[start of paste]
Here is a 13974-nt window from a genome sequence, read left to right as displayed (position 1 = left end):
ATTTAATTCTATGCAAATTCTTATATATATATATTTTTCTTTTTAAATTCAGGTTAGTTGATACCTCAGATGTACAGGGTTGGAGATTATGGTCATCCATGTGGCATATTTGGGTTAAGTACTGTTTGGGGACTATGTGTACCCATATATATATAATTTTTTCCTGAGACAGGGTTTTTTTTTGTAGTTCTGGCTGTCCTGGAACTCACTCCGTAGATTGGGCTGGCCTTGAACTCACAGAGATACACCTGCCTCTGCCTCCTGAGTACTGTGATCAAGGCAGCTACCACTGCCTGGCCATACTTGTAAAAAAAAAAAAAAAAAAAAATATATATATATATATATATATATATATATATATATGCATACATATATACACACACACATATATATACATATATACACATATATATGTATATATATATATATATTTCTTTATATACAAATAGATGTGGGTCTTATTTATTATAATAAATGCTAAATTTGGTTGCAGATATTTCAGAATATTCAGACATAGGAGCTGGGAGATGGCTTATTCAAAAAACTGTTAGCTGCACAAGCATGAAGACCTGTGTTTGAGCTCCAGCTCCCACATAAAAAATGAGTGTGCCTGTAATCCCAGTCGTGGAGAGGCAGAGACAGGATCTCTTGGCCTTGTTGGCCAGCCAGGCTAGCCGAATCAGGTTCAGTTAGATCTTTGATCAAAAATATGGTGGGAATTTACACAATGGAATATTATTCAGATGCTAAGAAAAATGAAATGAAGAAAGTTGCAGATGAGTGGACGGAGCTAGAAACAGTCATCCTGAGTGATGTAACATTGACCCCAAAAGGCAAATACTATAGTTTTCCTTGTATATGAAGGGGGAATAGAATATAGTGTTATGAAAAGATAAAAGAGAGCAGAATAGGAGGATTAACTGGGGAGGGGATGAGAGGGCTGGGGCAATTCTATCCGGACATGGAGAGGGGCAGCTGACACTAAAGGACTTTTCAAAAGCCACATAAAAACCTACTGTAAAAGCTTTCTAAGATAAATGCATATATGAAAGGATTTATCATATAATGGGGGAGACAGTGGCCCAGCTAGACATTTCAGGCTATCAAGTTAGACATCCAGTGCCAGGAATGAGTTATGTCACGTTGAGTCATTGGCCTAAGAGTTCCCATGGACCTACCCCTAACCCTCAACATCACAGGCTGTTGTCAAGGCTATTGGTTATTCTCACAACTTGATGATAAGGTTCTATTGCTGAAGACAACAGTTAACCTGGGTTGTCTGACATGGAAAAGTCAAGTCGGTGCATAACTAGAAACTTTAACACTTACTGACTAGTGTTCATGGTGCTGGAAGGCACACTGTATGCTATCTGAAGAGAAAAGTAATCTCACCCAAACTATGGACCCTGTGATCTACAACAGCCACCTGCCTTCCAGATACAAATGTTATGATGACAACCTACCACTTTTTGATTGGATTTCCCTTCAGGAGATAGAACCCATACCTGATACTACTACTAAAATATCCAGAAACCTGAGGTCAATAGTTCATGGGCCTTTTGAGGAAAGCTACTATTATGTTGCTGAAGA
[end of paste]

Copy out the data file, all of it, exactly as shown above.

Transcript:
Here is a 13974-nt window from a genome sequence, read left to right as displayed (position 1 = left end):
ATTTAATTCTATGCAAATTCTTATATATATATATTTTTCTTTTTAAATTCAGGTTAGTTGATACCTCAGATGTACAGGGTTGGAGATTATGGTCATCCATGTGGCATATTTGGGTTAAGTACTGTTTGGGGACTATGTGTACCCATATATATATAATTTTTTCCTGAGACAGGGTTTTTTTTTGTAGTTCTGGCTGTCCTGGAACTCACTCCGTAGATTGGGCTGGCCTTGAACTCACAGAGATACACCTGCCTCTGCCTCCTGAGTACTGTGATCAAGGCAGCTACCACTGCCTGGCCATACTTGTAAAAAAAAAAAAAAAAAAAAATATATATATATATATATATATATATATATATATATGCATACATATATACACACACACATATATATACATATATACACATATATATGTATATATATATATATATTTCTTTATATACAAATAGATGTGGGTCTTATTTATTATAATAAATGCTAAATTTGGTTGCAGATATTTCAGAATATTCAGACATAGGAGCTGGGAGATGGCTTATTCAAAAAACTGTTAGCTGCACAAGCATGAAGACCTGTGTTTGAGCTCCAGCTCCCACATAAAAAATGAGTGTGCCTGTAATCCCAGTCGTGGAGAGGCAGAGACAGGATCTCTTGGCCTTGTTGGCCAGCCAGGCTAGCCGAATCAGGTTCAGTTAGATCTTTGATCAAAAATATGGTGGGAATTTACACAATGGAATATTATTCAGATGCTAAGAAAAATGAAATGAAGAAAGTTGCAGATGAGTGGACGGAGCTAGAAACAGTCATCCTGAGTGATGTAACATTGACCCCAAAAGGCAAATACTATAGTTTTCCTTGTATATGAAGGGGGAATAGAATATAGTGTTATGAAAAGATAAAAGAGAGCAGAATAGGAGGATTAACTGGGGAGGGGATGAGAGGGCTGGGGCAATTCTATCCGGACATGGAGAGGGGCAGCTGACACTAAAGGACTTTTCAAAAGCCACATAAAAACCTACTGTAAAAGCTTTCTAAGATAAATGCATATATGAAAGGATTTATCATATAATGGGGGAGACAGTGGCCCAGCTAGACATTTCAGGCTATCAAGTTAGACATCCAGTGCCAGGAATGAGTTATGTCACGTTGAGTCATTGGCCTAAGAGTTCCCATGGACCTACCCCTAACCCTCAACATCACAGGCTGTTGTCAAGGCTATTGGTTATTCTCACAACTTGATGATAAGGTTCTATTGCTGAAGACAACAGTTAACCTGGGTTGTCTGACATGGAAAAGTCAAGTCGGTGCATAACTAGAAACTTTAACACTTACTGACTAGTGTTCATGGTGCTGGAAGGCACACTGTATGCTATCTGAAGAGAAAAGTAATCTCACCCAAACTATGGACCCTGTGATCTACAACAGCCACCTGCCTTCCAGATACAAATGTTATGATGACAACCTACCACTTTTTGATTGGATTTCCCTTCAGGAGATAGAACCCATACCTGATACTACTACTAAAATATCCAGAAACCTGAGGTCAATAGTTCATGGGCCTTTTGAGGAAAGCTACTATTATGTTGCTGAAGA